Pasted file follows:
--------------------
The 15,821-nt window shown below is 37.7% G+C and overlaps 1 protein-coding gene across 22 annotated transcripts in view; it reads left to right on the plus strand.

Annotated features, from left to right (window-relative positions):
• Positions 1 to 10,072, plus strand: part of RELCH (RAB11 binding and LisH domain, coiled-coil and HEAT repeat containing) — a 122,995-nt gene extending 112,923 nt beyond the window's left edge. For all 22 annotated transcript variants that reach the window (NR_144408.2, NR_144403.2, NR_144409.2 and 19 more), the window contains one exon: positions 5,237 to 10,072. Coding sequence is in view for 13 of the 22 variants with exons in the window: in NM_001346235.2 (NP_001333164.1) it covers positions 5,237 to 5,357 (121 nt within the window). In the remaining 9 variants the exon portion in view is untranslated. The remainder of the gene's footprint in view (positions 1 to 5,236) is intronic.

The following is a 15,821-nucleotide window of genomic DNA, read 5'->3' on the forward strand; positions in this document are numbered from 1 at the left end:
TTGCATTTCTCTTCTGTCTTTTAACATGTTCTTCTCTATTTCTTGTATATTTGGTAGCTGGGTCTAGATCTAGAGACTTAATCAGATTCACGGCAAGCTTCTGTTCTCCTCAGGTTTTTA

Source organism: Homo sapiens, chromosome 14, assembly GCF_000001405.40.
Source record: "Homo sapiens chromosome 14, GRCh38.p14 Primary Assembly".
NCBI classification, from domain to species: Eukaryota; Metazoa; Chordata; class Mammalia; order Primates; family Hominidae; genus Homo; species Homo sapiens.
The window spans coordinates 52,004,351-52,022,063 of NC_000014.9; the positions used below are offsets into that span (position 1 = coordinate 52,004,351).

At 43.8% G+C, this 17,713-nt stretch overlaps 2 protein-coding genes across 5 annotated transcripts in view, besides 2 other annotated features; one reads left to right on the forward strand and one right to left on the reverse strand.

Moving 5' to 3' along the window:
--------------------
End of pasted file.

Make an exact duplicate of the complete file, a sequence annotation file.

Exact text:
The 15,821-nt window shown below is 37.7% G+C and overlaps 1 protein-coding gene across 22 annotated transcripts in view; it reads left to right on the plus strand.

Annotated features, from left to right (window-relative positions):
• Positions 1 to 10,072, plus strand: part of RELCH (RAB11 binding and LisH domain, coiled-coil and HEAT repeat containing) — a 122,995-nt gene extending 112,923 nt beyond the window's left edge. For all 22 annotated transcript variants that reach the window (NR_144408.2, NR_144403.2, NR_144409.2 and 19 more), the window contains one exon: positions 5,237 to 10,072. Coding sequence is in view for 13 of the 22 variants with exons in the window: in NM_001346235.2 (NP_001333164.1) it covers positions 5,237 to 5,357 (121 nt within the window). In the remaining 9 variants the exon portion in view is untranslated. The remainder of the gene's footprint in view (positions 1 to 5,236) is intronic.

The following is a 15,821-nucleotide window of genomic DNA, read 5'->3' on the forward strand; positions in this document are numbered from 1 at the left end:
TTGCATTTCTCTTCTGTCTTTTAACATGTTCTTCTCTATTTCTTGTATATTTGGTAGCTGGGTCTAGATCTAGAGACTTAATCAGATTCACGGCAAGCTTCTGTTCTCCTCAGGTTTTTA

Source organism: Homo sapiens, chromosome 14, assembly GCF_000001405.40.
Source record: "Homo sapiens chromosome 14, GRCh38.p14 Primary Assembly".
NCBI classification, from domain to species: Eukaryota; Metazoa; Chordata; class Mammalia; order Primates; family Hominidae; genus Homo; species Homo sapiens.
The window spans coordinates 52,004,351-52,022,063 of NC_000014.9; the positions used below are offsets into that span (position 1 = coordinate 52,004,351).

At 43.8% G+C, this 17,713-nt stretch overlaps 2 protein-coding genes across 5 annotated transcripts in view, besides 2 other annotated features; one reads left to right on the forward strand and one right to left on the reverse strand.

Moving 5' to 3' along the window: